The Hope For Milwaukee & Their New Policy
Header Photo: "Milwaukee City Urban Skyline."
Milwaukee County Executives decided to combat racism in a unique way that was announced in 2019. The decision the county executives made was to declare racism a public health crisis. When this ordinance was made, they comprised a plan with five points they wanted to focus on to transform the services provided in Milwaukee, so it benefits them all, these five areas were:
Build a more diverse and inclusive workforce in which employees reflect the diversity of the community at all levels and where differences are welcomed and valued.
Ensure a diverse array of Milwaukee County employees at all levels are involved in designing equitable programs and services that meet the needs of the community.
Design Milwaukee County services to meet residents’ needs, rather than asking residents to fit their needs into existing Milwaukee County services.
Track and analyze data to better understand the impact of County services and find solutions accordingly.
Generate new sources of revenue and implement additional efficiencies to address the structural deficit and make needed investments that advance racial equity (“Milwaukee County Passes Ordinance to Advance Racial Equity and Improve Health Outcomes.”).
But, since implementing this ordinance 3 years ago, what has changed since?
Others Follow Suit
When Milwaukee declared racism a public health crisis, they were the first to have done so. Since declaring racism a public health crisis, 170 jurisdictions have done the same. Four of these jurisdictions being in Wisconsin (Ban, Charlie. “Counties Put Racism in a Public Health Spotlight.”).
According to Captial B News, a local run Black news site, it is hard to tell what has been changed and what will be changed as they are working against 400years of racism and segregation. A American Public Health Associate, Davis Moss had stated; "we need to talk about promoting healing if we want to make meaningful progress towards equity, there’s deep division and there’s trauma in a lot of these places" (Snipe, Margo. “What Happens after Your Town Declares Racism a Public Health Crisis?”). Though they believe it is hard to see what has been improved on since the declaration, they believe it gives a sense of accountability towards the change that is needed.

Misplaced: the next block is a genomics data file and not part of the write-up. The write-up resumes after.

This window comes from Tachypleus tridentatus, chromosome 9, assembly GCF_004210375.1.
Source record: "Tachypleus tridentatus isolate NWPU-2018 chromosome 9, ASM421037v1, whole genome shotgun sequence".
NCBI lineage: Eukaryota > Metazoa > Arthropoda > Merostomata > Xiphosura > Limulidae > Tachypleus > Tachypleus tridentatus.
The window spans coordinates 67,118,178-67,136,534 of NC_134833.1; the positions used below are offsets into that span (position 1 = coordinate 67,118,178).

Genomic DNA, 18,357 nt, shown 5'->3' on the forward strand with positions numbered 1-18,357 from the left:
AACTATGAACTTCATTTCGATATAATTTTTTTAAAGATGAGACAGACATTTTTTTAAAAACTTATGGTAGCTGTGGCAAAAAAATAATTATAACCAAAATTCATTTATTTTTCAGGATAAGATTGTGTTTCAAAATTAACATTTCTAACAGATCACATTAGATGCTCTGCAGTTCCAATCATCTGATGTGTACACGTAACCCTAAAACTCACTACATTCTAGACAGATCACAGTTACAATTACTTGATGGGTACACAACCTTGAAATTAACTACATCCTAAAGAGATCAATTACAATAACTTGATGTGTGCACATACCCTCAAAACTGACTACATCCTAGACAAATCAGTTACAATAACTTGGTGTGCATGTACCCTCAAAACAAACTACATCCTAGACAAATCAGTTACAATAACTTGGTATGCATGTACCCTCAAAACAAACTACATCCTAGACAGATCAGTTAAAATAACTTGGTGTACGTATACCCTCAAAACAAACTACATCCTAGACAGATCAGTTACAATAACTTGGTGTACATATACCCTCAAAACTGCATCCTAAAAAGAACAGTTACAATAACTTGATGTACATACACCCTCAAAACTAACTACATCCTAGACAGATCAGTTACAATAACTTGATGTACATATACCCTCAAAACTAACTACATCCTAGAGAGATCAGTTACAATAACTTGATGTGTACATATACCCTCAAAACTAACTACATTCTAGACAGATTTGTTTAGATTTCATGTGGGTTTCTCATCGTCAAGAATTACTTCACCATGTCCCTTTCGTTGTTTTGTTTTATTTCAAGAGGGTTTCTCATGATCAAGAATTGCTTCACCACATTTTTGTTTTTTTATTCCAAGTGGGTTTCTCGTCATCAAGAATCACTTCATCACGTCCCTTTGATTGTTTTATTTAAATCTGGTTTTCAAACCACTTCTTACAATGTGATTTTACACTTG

With Milwaukee having the largest county government in Wisconsin, they hope they are able to directly improve policies outcomes for the county personal. In 2020, they were able to provide 4,000 county personnel with racial equity training (Ban, Charlie. “Counties Put Racism in a Public Health Spotlight.”).
When considering why Milwaukee County Executives decided to declare racism a public health crisis, it is clear there is a lot of systematic level racism that needs to be undone. A singular policy that has only grown with us that is aimed at the destruction of something as big as systematic racism, that has only grown with us as a county and state can not do it all by itself. There are a lot more policies that need to be undone and implemented before real change can be seen. My hope for Milwaukee County, is that more progression is made, and more policies are implemented to help radicate a positive change. The growth of Milwaukee County is still taking place, and my hope is that this is a continuum of abolishing the amount of systematic racism found not only in Milwaukee County, but the state of Wisconsin. When researching this issue, there were no expectations of huge change within this short period of time. Considering the change this policy could have on Milwaukee County, I look to the future of where this policy could go and the doors it can open over time.
Rozga, "March on Milwaukee."